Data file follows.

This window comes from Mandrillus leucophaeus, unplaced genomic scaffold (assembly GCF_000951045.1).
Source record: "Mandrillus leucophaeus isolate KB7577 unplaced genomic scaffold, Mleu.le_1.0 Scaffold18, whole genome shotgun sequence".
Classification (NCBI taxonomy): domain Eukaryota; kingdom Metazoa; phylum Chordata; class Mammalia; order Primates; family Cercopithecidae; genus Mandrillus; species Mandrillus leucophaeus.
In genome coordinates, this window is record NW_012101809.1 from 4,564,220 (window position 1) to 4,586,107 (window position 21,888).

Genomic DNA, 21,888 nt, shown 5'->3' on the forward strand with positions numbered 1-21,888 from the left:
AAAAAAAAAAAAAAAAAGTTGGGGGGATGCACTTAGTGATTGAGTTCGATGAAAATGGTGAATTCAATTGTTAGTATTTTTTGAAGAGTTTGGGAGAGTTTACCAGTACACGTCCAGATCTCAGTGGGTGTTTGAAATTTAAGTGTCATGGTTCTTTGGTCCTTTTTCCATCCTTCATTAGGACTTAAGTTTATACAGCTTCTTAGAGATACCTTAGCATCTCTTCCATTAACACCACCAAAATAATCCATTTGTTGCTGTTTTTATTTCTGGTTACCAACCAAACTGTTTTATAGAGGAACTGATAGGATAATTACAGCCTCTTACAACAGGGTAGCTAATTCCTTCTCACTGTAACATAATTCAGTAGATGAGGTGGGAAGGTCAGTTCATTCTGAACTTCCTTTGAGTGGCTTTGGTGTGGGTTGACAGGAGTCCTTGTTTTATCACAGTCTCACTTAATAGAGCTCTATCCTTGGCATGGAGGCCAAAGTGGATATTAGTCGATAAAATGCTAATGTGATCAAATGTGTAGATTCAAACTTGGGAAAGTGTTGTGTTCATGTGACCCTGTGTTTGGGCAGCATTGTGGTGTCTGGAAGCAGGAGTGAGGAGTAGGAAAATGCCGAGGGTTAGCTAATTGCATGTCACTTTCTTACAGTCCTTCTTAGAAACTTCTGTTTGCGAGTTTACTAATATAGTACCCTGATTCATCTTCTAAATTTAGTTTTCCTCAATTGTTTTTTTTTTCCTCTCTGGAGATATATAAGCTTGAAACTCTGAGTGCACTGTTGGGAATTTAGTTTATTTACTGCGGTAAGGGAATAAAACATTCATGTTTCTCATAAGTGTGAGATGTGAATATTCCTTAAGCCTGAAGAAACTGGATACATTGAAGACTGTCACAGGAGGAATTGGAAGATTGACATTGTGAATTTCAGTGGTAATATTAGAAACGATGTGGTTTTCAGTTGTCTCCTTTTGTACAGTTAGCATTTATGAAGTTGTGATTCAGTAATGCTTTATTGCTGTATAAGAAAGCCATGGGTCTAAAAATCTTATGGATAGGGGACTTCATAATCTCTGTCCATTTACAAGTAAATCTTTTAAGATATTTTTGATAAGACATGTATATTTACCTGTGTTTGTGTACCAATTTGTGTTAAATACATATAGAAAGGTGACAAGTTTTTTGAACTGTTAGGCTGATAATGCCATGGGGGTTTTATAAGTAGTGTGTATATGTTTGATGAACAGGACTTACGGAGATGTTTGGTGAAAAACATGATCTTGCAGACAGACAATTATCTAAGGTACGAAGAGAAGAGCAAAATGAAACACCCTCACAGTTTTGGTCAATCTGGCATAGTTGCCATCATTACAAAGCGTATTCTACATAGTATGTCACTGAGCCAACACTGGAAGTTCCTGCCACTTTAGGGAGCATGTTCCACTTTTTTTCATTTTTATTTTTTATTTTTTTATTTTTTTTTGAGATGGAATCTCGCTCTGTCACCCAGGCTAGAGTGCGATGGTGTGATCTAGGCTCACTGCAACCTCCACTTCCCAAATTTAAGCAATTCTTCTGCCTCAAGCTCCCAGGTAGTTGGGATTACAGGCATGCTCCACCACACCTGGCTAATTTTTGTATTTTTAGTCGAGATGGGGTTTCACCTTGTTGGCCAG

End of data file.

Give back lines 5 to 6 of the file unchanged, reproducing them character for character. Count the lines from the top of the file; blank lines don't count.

Genomic DNA, 21,888 nt, shown 5'->3' on the forward strand with positions numbered 1-21,888 from the left:
AAAAAAAAAAAAAAAAAGTTGGGGGGATGCACTTAGTGATTGAGTTCGATGAAAATGGTGAATTCAATTGTTAGTATTTTTTGAAGAGTTTGGGAGAGTTTACCAGTACACGTCCAGATCTCAGTGGGTGTTTGAAATTTAAGTGTCATGGTTCTTTGGTCCTTTTTCCATCCTTCATTAGGACTTAAGTTTATACAGCTTCTTAGAGATACCTTAGCATCTCTTCCATTAACACCACCAAAATAATCCATTTGTTGCTGTTTTTATTTCTGGTTACCAACCAAACTGTTTTATAGAGGAACTGATAGGATAATTACAGCCTCTTACAACAGGGTAGCTAATTCCTTCTCACTGTAACATAATTCAGTAGATGAGGTGGGAAGGTCAGTTCATTCTGAACTTCCTTTGAGTGGCTTTGGTGTGGGTTGACAGGAGTCCTTGTTTTATCACAGTCTCACTTAATAGAGCTCTATCCTTGGCATGGAGGCCAAAGTGGATATTAGTCGATAAAATGCTAATGTGATCAAATGTGTAGATTCAAACTTGGGAAAGTGTTGTGTTCATGTGACCCTGTGTTTGGGCAGCATTGTGGTGTCTGGAAGCAGGAGTGAGGAGTAGGAAAATGCCGAGGGTTAGCTAATTGCATGTCACTTTCTTACAGTCCTTCTTAGAAACTTCTGTTTGCGAGTTTACTAATATAGTACCCTGATTCATCTTCTAAATTTAGTTTTCCTCAATTGTTTTTTTTTTCCTCTCTGGAGATATATAAGCTTGAAACTCTGAGTGCACTGTTGGGAATTTAGTTTATTTACTGCGGTAAGGGAATAAAACATTCATGTTTCTCATAAGTGTGAGATGTGAATATTCCTTAAGCCTGAAGAAACTGGATACATTGAAGACTGTCACAGGAGGAATTGGAAGATTGACATTGTGAATTTCAGTGGTAATATTAGAAACGATGTGGTTTTCAGTTGTCTCCTTTTGTACAGTTAGCATTTATGAAGTTGTGATTCAGTAATGCTTTATTGCTGTATAAGAAAGCCATGGGTCTAAAAATCTTATGGATAGGGGACTTCATAATCTCTGTCCATTTACAAGTAAATCTTTTAAGATATTTTTGATAAGACATGTATATTTACCTGTGTTTGTGTACCAATTTGTGTTAAATACATATAGAAAGGTGACAAGTTTTTTGAACTGTTAGGCTGATAATGCCATGGGGGTTTTATAAGTAGTGTGTATATGTTTGATGAACAGGACTTACGGAGATGTTTGGTGAAAAACATGATCTTGCAGACAGACAATTATCTAAGGTACGAAGAGAAGAGCAAAATGAAACACCCTCACAGTTTTGGTCAATCTGGCATAGTTGCCATCATTACAAAGCGTATTCTACATAGTATGTCACTGAGCCAACACTGGAAGTTCCTGCCACTTTAGGGAGCATGTTCCACTTTTTTTCATTTTTATTTTTTATTTTTTTATTTTTTTTTGAGATGGAATCTCGCTCTGTCACCCAGGCTAGAGTGCGATGGTGTGATCTAGGCTCACTGCAACCTCCACTTCCCAAATTTAAGCAATTCTTCTGCCTCAAGCTCCCAGGTAGTTGGGATTACAGGCATGCTCCACCACACCTGGCTAATTTTTGTATTTTTAGTCGAGATGGGGTTTCACCTTGTTGGCCAG